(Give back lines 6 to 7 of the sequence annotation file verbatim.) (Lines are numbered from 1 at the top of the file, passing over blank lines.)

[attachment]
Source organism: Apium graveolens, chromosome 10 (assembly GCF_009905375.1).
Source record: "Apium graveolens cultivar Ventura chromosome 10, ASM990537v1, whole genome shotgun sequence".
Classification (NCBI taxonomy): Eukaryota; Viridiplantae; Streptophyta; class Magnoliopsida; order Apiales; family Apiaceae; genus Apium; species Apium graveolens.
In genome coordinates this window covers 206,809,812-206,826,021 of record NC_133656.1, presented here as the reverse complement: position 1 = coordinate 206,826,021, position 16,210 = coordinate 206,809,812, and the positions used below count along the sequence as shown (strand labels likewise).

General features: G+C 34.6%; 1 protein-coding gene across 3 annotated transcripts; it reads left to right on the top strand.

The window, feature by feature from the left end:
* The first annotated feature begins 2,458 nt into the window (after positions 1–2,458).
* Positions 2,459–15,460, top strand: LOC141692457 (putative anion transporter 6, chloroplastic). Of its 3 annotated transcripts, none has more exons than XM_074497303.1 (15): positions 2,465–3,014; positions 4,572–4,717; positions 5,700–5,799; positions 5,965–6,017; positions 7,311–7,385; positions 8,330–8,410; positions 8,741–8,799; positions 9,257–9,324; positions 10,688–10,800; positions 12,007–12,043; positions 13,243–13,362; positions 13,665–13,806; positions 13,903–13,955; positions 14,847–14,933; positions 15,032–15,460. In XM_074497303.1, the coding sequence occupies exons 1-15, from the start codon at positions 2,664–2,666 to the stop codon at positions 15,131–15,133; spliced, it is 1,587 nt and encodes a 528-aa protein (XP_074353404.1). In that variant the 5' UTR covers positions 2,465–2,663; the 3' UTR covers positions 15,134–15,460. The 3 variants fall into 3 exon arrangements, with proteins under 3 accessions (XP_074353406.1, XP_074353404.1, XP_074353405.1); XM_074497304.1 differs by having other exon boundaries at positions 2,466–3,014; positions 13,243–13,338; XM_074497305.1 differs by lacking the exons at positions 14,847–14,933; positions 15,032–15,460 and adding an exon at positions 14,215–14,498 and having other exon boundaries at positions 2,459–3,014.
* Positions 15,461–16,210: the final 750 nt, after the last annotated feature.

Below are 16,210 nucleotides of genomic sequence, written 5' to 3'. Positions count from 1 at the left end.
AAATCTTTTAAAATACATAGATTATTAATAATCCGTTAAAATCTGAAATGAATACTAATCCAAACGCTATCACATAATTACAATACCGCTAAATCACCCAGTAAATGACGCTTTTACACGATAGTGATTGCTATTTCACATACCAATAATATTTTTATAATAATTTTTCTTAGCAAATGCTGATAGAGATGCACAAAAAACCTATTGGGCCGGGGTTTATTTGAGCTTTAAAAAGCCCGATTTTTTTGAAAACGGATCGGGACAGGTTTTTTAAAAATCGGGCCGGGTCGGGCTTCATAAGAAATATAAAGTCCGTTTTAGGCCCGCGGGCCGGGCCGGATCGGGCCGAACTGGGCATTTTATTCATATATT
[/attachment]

The window, feature by feature from the left end:
* The first annotated feature begins 2,458 nt into the window (after positions 1–2,458).